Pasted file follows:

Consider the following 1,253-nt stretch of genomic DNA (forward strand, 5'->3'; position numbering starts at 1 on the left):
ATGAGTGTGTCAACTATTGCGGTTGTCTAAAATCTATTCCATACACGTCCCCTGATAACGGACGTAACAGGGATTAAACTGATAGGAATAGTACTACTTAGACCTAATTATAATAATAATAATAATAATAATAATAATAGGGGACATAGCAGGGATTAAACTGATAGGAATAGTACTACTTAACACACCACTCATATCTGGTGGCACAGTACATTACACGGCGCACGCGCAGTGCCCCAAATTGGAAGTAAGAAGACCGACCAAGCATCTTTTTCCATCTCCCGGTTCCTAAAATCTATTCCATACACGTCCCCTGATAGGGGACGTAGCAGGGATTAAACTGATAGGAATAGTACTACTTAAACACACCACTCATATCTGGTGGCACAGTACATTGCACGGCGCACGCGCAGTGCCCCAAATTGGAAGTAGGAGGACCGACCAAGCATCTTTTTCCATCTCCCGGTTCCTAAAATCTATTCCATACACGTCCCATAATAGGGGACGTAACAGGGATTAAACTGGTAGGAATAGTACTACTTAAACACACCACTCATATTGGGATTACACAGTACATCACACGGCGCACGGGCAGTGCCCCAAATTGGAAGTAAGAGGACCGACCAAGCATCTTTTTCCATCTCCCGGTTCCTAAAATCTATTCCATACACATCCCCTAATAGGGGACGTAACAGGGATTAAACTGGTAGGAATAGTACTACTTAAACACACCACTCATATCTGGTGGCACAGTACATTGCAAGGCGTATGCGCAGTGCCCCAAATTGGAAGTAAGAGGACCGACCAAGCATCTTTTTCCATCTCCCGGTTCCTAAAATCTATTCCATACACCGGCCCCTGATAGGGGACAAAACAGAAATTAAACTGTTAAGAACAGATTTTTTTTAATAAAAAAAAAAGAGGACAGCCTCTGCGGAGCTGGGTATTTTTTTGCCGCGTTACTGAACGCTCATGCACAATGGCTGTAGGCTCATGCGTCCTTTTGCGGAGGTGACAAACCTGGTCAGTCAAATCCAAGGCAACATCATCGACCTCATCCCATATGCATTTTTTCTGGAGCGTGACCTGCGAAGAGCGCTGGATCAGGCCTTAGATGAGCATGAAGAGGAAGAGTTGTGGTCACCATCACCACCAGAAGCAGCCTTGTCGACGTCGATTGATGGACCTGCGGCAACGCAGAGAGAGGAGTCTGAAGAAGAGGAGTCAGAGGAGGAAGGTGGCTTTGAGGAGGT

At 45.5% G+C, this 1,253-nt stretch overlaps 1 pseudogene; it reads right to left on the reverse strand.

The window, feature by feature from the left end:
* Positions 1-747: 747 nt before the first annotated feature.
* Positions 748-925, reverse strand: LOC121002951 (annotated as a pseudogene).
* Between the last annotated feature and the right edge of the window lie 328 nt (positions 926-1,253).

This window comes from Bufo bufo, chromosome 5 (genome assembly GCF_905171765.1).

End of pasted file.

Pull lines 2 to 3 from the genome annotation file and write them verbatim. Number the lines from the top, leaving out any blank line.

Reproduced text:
ATGAGTGTGTCAACTATTGCGGTTGTCTAAAATCTATTCCATACACGTCCCCTGATAACGGACGTAACAGGGATTAAACTGATAGGAATAGTACTACTTAGACCTAATTATAATAATAATAATAATAATAATAATAATAGGGGACATAGCAGGGATTAAACTGATAGGAATAGTACTACTTAACACACCACTCATATCTGGTGGCACAGTACATTACACGGCGCACGCGCAGTGCCCCAAATTGGAAGTAAGAAGACCGACCAAGCATCTTTTTCCATCTCCCGGTTCCTAAAATCTATTCCATACACGTCCCCTGATAGGGGACGTAGCAGGGATTAAACTGATAGGAATAGTACTACTTAAACACACCACTCATATCTGGTGGCACAGTACATTGCACGGCGCACGCGCAGTGCCCCAAATTGGAAGTAGGAGGACCGACCAAGCATCTTTTTCCATCTCCCGGTTCCTAAAATCTATTCCATACACGTCCCATAATAGGGGACGTAACAGGGATTAAACTGGTAGGAATAGTACTACTTAAACACACCACTCATATTGGGATTACACAGTACATCACACGGCGCACGGGCAGTGCCCCAAATTGGAAGTAAGAGGACCGACCAAGCATCTTTTTCCATCTCCCGGTTCCTAAAATCTATTCCATACACATCCCCTAATAGGGGACGTAACAGGGATTAAACTGGTAGGAATAGTACTACTTAAACACACCACTCATATCTGGTGGCACAGTACATTGCAAGGCGTATGCGCAGTGCCCCAAATTGGAAGTAAGAGGACCGACCAAGCATCTTTTTCCATCTCCCGGTTCCTAAAATCTATTCCATACACCGGCCCCTGATAGGGGACAAAACAGAAATTAAACTGTTAAGAACAGATTTTTTTTAATAAAAAAAAAAGAGGACAGCCTCTGCGGAGCTGGGTATTTTTTTGCCGCGTTACTGAACGCTCATGCACAATGGCTGTAGGCTCATGCGTCCTTTTGCGGAGGTGACAAACCTGGTCAGTCAAATCCAAGGCAACATCATCGACCTCATCCCATATGCATTTTTTCTGGAGCGTGACCTGCGAAGAGCGCTGGATCAGGCCTTAGATGAGCATGAAGAGGAAGAGTTGTGGTCACCATCACCACCAGAAGCAGCCTTGTCGACGTCGATTGATGGACCTGCGGCAACGCAGAGAGAGGAGTCTGAAGAAGAGGAGTCAGAGGAGGAAGGTGGCTTTGAGGAGGT

At 45.5% G+C, this 1,253-nt stretch overlaps 1 pseudogene; it reads right to left on the reverse strand.